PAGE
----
Protecting the Alpine National Park

Friday 8 May, 2020

Federal Court finds in favour of Parks Victoria 

The Federal Court of Australia has today delivered its judgement in the case between Parks Victoria and the Australian Brumby Alliance (ABA), ruling in favour of Parks Victoria. 

Parks Victoria welcomes the decision from the Federal Court today which recognises the severe impacts of feral horses on the iconic Alpine National Park and allows horse control programs to resume.
The ABA had sought an injunction to stop Parks Victoria undertaking removal of feral horses from the Alpine National Park in accordance with its ‘Protection of the Alpine National Park- Feral Horse Strategic Action Plan 2018-2021’. The question before the Court was whether the removal of horses by Parks Victoria challenged cultural heritage values associated with horses in the Alpine National Park, as defined under the Environment Protection and Biodiversity Conservation Act 1999 (EPBC Act) and the National Heritage List.

Parks Victoria has an obligation to reduce the abundance of feral horses in Victoria’s national parks as necessary to protect natural values and meet legislative obligations.
His Honour Justice O’Bryan stated “I am not satisfied that the Action, involving the removal of brumbies from the Bogong High Plains and the reduction in number of brumbies in the Eastern Alps, will have or is likely to have a significant impact on the National Heritage values of the Australian Alps."
Over the past 18 months, the injunction led to Parks Victoria suspending the majority of the alpine feral horse management operation. Trapping and rehoming programs that were previously implemented were put on hold, subsequently limiting the effectiveness in significantly reducing the feral horse population and environmental damage to the fragile wildlife, plants and habitats in the Victorian Alps. 

During this period, a comprehensive aerial survey across the Australian Alps found a significant increase in feral horse numbers, 2 to 3 times higher than in the previous survey (estimates rising from 9,000 to 24,000 horses over five years). Additionally, the bushfires over the 2019-20 summer have greatly impacted large areas of the Victorian Alps, resulting in significant loss of threatened native wildlife and ecosystems. Remaining unburnt areas are being severely overgrazed and damaged by large numbers of feral horses.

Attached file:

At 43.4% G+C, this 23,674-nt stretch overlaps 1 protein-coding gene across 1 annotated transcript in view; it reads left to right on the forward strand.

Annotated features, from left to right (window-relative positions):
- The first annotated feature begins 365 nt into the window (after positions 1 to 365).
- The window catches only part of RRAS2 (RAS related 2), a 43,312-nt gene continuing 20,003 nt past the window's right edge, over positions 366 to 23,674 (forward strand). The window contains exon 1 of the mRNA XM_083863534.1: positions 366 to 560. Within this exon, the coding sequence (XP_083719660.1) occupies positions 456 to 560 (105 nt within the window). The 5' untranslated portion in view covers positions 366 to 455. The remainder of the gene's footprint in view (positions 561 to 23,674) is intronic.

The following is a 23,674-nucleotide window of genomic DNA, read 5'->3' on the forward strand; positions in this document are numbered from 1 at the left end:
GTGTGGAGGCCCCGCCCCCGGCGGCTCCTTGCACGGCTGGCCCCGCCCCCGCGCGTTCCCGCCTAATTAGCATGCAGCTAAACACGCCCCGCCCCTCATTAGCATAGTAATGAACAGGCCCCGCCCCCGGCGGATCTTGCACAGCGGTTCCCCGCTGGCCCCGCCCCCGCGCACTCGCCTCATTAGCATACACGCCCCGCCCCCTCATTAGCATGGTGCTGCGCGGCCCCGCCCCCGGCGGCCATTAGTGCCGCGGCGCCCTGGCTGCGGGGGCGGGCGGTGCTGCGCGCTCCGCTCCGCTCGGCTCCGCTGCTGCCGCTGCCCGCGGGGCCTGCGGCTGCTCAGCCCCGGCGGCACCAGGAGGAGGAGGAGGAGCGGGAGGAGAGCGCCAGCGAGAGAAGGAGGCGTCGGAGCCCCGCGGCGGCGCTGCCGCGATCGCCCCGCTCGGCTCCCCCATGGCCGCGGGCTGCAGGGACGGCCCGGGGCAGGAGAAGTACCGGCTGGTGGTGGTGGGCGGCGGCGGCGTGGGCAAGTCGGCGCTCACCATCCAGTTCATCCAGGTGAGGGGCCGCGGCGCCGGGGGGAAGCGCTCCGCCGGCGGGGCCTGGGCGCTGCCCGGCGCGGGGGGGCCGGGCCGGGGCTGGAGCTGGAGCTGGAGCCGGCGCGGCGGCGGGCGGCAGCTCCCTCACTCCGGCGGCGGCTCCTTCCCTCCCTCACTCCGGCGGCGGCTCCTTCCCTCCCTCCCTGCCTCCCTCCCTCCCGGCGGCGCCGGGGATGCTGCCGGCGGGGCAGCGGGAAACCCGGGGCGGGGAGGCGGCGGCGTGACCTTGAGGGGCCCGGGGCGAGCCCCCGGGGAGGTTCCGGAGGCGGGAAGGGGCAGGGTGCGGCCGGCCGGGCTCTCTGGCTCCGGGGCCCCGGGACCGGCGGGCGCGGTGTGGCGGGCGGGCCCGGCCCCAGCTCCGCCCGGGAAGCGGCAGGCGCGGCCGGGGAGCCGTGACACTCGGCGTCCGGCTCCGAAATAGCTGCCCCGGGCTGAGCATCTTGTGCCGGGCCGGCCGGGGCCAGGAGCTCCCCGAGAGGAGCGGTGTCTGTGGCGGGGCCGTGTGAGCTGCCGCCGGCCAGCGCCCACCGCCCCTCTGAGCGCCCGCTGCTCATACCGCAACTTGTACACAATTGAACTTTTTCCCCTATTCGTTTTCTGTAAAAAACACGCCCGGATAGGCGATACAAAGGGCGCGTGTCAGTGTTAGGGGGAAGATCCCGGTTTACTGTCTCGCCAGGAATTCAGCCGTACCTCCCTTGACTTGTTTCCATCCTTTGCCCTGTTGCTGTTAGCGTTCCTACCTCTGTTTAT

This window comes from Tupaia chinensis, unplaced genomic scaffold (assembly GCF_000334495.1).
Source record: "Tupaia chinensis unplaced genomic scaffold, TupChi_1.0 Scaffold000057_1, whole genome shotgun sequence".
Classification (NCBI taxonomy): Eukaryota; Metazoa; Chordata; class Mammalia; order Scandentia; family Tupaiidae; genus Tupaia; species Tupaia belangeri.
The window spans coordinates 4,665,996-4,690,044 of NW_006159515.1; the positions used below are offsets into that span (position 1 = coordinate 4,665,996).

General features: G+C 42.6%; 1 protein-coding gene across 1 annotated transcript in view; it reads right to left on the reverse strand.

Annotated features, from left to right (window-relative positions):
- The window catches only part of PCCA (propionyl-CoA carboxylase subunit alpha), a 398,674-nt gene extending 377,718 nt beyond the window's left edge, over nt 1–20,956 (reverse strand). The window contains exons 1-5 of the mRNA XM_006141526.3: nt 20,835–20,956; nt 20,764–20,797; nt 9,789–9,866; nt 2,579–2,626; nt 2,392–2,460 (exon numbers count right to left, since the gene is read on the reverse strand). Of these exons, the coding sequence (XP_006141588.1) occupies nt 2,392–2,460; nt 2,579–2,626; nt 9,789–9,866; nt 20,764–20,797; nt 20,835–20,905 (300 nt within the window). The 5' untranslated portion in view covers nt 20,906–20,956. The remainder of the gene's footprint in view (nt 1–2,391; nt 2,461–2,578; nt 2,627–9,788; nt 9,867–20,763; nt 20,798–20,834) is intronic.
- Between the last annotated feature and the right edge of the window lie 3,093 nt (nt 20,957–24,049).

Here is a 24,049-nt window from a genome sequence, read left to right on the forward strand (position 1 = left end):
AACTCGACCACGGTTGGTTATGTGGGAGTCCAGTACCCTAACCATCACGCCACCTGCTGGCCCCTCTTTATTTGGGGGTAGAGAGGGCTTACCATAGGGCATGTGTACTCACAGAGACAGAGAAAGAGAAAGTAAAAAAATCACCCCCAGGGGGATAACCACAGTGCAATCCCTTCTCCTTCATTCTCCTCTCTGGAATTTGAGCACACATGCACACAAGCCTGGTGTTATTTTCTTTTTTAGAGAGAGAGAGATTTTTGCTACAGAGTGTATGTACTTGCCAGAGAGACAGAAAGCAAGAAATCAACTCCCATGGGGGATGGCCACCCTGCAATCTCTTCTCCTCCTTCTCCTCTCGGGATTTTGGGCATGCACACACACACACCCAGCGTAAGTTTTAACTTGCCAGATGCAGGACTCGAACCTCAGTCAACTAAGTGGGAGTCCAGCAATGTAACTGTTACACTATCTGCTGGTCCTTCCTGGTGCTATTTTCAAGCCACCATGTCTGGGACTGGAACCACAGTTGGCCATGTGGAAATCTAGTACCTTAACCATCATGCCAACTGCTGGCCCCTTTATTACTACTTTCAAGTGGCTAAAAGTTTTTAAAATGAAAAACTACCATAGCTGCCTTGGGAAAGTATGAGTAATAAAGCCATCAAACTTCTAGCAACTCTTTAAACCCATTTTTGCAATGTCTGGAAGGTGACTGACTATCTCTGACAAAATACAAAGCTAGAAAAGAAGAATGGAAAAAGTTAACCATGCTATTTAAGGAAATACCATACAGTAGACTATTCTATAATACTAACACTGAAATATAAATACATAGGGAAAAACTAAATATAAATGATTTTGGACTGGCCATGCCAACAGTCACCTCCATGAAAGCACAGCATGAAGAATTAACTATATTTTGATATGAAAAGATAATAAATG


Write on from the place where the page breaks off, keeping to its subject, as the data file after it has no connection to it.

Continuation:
Given the current circumstances, Parks Victoria will be commencing an additional technique to control horses. Small-team operations will be deployed into high-conservation priority locations where ground-based professional shooters will use thermal imaging and noise suppressors to cull free-ranging feral horses, under strict animal welfare protocols with expert equine veterinary oversight. This will complement the current bushfire recovery works that have removed more than 1,300 deer from fire impacted areas in eastern Victoria.

The longer-term program of trapping and rehoming of feral horses will continue. You can read about the rehoming process, and how to submit an expression of interest at

Quotes attributable to Daniel McLaughlin, Regional Director Northern Victoria, Parks Victoria:
“The 2019-20 Victorian bushfires were not normal. The scale and impact of these fires on our protected areas are unprecedented, and we need to mobilise efforts across government and the community to protect what remains and give Victoria’s native plants, animals and ecosystems the best chance of survival.”

“Parks Victoria is authorised by the National Parks Act 1975 to control exotic fauna and to efficiently remove feral horses from high-conservation priority locations. Parks Victoria will also be moving to targeted ground shooting of free-ranging feral horses to control ongoing environmental damage occurring in high conservation value areas in the Victorian alps.”

Quotes attributable to Dr Mark Norman, Chief Conservation Scientist, Parks Victoria:
“Parks Victoria welcomes the decision of the Federal Court which recognises our obligations to protect and preserve Victoria’s native species and habitats in protected areas.”

“The Victorian alps is home to species that occur nowhere else in the world. They’ve evolved over millions of years and they’re not adapted to the pressures of half-tonne hard-hooved animals such as horses and deer, which cause so much damage to vegetation, waterways and other habitats. Our native wildlife and plants need help - they have nowhere else to go.”


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Stephanie Zilles

(03) 8427 3466 Mobile: 0498 007 891

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